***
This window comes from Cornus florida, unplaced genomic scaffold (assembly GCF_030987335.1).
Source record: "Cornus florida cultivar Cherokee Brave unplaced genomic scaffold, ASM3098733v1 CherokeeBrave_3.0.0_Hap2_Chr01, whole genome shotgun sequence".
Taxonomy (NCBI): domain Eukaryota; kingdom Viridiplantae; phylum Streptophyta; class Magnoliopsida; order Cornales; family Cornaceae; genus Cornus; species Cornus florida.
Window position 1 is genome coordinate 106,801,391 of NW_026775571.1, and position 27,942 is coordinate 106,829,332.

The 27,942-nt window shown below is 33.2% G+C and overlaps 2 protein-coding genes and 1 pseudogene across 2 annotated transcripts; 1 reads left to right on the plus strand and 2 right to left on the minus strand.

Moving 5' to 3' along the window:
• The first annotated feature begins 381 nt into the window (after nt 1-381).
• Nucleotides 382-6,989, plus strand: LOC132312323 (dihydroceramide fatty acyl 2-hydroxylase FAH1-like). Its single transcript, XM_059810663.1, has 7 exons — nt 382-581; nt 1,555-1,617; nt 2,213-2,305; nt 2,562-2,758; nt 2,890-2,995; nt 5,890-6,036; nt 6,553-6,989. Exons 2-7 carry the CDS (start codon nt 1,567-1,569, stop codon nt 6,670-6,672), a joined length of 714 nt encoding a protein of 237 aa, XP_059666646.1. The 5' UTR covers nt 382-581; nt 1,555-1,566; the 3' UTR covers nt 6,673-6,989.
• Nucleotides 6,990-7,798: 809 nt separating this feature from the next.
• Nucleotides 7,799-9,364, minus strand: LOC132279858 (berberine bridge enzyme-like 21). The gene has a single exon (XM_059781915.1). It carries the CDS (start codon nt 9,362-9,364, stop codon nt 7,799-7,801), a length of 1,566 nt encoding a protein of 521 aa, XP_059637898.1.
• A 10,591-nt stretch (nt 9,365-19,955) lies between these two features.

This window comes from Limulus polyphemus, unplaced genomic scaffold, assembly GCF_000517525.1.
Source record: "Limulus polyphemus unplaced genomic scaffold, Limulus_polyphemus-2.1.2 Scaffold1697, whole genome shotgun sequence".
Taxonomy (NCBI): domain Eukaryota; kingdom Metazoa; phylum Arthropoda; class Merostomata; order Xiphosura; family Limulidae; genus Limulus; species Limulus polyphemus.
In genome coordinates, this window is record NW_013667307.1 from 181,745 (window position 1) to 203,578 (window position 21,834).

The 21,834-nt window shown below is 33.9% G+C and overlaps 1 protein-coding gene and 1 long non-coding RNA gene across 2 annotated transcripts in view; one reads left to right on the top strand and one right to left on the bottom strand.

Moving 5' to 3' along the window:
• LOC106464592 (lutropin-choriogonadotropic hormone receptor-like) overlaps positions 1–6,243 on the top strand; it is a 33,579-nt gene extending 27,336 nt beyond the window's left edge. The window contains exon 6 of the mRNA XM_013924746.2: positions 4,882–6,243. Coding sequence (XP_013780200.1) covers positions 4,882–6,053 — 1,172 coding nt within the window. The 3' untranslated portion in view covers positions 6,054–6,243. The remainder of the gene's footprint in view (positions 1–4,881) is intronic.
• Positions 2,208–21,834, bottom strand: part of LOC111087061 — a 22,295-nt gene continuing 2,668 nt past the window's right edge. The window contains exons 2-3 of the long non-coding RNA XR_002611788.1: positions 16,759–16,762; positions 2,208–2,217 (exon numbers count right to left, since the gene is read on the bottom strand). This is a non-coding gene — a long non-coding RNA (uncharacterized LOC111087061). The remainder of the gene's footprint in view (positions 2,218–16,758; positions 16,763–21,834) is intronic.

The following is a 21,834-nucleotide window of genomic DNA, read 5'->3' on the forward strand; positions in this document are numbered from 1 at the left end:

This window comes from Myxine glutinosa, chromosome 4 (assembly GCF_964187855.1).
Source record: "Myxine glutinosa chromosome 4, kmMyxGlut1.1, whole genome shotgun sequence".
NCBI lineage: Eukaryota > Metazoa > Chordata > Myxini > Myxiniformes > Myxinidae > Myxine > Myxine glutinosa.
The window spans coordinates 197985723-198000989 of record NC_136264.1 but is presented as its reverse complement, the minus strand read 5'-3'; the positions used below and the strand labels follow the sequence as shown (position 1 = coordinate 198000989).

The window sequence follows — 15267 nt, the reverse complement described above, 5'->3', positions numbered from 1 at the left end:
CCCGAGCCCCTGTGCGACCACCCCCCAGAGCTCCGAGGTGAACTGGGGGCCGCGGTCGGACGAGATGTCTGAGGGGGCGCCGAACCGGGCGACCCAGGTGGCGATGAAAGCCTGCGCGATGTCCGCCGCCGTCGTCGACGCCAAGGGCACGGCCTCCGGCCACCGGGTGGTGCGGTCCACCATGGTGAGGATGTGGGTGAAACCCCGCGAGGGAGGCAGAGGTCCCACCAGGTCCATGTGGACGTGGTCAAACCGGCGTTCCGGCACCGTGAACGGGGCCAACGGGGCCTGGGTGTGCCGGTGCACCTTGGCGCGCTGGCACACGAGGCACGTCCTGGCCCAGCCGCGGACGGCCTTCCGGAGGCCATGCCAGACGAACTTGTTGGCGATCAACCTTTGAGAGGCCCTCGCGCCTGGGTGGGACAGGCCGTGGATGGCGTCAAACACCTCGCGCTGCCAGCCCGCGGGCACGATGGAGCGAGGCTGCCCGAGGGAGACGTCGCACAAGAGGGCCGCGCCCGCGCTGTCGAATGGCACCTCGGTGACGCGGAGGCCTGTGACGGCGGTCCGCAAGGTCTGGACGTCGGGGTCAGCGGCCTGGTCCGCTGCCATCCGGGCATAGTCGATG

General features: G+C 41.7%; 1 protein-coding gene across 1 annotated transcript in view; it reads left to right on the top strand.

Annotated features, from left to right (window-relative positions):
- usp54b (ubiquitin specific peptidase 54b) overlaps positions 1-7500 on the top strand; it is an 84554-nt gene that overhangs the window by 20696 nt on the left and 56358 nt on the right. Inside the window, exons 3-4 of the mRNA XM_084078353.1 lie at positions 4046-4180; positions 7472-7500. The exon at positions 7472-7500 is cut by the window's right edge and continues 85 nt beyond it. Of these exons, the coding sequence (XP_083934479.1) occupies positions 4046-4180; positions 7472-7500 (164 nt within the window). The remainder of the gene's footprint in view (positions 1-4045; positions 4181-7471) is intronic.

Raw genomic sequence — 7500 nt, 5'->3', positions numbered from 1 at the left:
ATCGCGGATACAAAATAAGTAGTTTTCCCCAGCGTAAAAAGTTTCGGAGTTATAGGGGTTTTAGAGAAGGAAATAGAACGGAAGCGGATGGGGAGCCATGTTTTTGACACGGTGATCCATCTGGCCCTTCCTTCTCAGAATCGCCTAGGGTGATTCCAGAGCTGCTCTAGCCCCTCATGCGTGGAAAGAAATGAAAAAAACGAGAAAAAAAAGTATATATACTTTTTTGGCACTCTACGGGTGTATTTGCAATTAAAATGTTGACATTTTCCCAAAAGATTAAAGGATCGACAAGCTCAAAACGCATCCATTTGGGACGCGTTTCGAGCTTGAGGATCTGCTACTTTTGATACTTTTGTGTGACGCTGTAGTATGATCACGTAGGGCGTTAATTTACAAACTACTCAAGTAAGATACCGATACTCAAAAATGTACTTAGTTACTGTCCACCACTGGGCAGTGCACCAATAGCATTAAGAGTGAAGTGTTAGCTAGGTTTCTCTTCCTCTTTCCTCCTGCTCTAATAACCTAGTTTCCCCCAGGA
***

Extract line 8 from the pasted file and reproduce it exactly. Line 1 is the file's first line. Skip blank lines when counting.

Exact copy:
• Nucleotides 382-6,989, plus strand: LOC132312323 (dihydroceramide fatty acyl 2-hydroxylase FAH1-like). Its single transcript, XM_059810663.1, has 7 exons — nt 382-581; nt 1,555-1,617; nt 2,213-2,305; nt 2,562-2,758; nt 2,890-2,995; nt 5,890-6,036; nt 6,553-6,989. Exons 2-7 carry the CDS (start codon nt 1,567-1,569, stop codon nt 6,670-6,672), a joined length of 714 nt encoding a protein of 237 aa, XP_059666646.1. The 5' UTR covers nt 382-581; nt 1,555-1,566; the 3' UTR covers nt 6,673-6,989.